Doesn’t it seem a shame for Apple, Samsung, and all those other manufacturers who’ve spent millions of dollars developing ultra-high resolution LCD screens, when you see a game like Combo Queen? Big chunky pixels just look so much better than flowing curves, but it seems like such a waste of their hardware. Or is that just me?
Perhaps it’s something that only us aging retro-philes appreciate to such an extent that we wish for low res displays once again, but it’s impossible not to fall immediately in love with the rich visual style oozing from Combo Queen. It makes the entire game a delight, which is a little surprising, since the gameplay is actually a bit of a chore.
At its heart this is probably aiming to be a hack ‘n’ slash. And in some respects that’s exactly what it is. But saying hack ‘n’ slash suggests some furious button mashing and a flurry of exchanged blows when you come face to face with an enemy, and that’s not really the way Combo Queen works.
The eponymous Queen sprints across the gorgeous, pixelated landscape until an enemy of some manner blocks her way. This is when the fight commences, as you’ve rightly assumed, although the mechanics of battle probably aren’t what you were expecting. They work much like quick time events in console titles, only with a single button rather than having to correctly hit one of four, or eight or more on a joypad.
A square reticle zones in on the enemy you’re fighting, and you must tap the right-hand side of the screen at the precise moment it shrinks to target him. Miss, and you might get another go, but eventually it’s going to be his turn. Defense works the same way, only this time a plus sign flies in from the right side of the screen for you to tap as it reaches your character.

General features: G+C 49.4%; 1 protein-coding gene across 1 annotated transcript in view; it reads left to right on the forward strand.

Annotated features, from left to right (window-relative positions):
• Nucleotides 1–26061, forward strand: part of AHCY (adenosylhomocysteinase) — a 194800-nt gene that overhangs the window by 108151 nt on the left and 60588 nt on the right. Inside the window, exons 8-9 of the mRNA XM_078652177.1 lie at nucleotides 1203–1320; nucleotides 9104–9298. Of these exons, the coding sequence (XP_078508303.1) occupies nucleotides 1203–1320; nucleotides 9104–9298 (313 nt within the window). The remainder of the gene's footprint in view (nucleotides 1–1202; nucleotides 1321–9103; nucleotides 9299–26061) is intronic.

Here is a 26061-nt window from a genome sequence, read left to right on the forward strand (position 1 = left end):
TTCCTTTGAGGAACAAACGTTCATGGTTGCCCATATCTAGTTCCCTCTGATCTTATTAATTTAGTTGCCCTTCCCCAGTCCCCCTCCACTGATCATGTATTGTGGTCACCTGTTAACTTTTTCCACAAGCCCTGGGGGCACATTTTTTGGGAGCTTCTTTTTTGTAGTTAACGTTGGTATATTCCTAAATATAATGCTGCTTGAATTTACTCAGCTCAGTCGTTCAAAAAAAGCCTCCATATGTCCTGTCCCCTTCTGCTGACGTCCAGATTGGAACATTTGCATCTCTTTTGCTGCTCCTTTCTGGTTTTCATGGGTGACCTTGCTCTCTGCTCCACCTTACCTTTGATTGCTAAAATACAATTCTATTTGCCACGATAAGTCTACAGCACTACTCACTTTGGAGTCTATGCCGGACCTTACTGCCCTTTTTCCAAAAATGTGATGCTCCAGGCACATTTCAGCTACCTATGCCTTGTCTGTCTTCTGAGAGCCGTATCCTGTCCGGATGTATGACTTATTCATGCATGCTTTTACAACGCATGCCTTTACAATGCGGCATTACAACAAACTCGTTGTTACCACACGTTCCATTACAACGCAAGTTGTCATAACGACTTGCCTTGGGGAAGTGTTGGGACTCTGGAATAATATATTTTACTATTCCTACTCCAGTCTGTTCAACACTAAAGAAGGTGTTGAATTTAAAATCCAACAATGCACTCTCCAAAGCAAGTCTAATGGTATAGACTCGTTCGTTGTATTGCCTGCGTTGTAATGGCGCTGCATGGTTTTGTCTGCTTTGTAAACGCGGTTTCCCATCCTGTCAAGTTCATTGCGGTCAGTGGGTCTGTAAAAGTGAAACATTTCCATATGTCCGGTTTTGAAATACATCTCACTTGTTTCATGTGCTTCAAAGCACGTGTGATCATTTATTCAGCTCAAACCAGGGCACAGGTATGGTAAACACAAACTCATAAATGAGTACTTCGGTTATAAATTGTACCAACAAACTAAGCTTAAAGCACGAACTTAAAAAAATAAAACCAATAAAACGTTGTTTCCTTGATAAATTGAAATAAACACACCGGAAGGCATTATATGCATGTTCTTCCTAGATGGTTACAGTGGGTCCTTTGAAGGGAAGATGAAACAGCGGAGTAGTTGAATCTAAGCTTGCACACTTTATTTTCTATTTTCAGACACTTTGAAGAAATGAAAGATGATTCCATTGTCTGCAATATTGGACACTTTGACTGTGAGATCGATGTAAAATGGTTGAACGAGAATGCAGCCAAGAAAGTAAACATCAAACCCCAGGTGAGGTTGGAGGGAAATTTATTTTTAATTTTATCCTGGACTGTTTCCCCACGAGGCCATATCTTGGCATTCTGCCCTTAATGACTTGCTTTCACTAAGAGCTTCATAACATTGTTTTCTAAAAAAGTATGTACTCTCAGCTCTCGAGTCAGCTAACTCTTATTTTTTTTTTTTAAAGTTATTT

The more successful hits you can chain together, the more effective your attack and the less time your opponent will have to fight back. But the reticles speed up and slow down very rapidly, and with almost no margin for error, so you’ve done extremely well if even three blows land in a row.
There’s also an element of the infinite runner here in Combo Queen, as you’ve no control over movement (not that you need it) and she just keeps sprinting from fight to fight. Furthermore, take a couple of hits and you’re dead, and it’s right back to the beginning in a new game. You do collect up XP and other items if you can keep moving long enough, which allows you to level up your character and build on her abilities, but the core combat mechanics remain the same: very unforgiving.
If Combo Queen didn’t have its dazzling good looks, it’d be a hard game to recommend. And while graphics, a game do not make, in this case they’re it’s saving grace and ensure that anyone who downloads it will appreciate the value that Combo Queen does have buried deep inside. With better balancing of its fighting mechanics, this would be a superb arcade-based distraction, but right now its frustration levels are a little too high to make it un-put-down-able.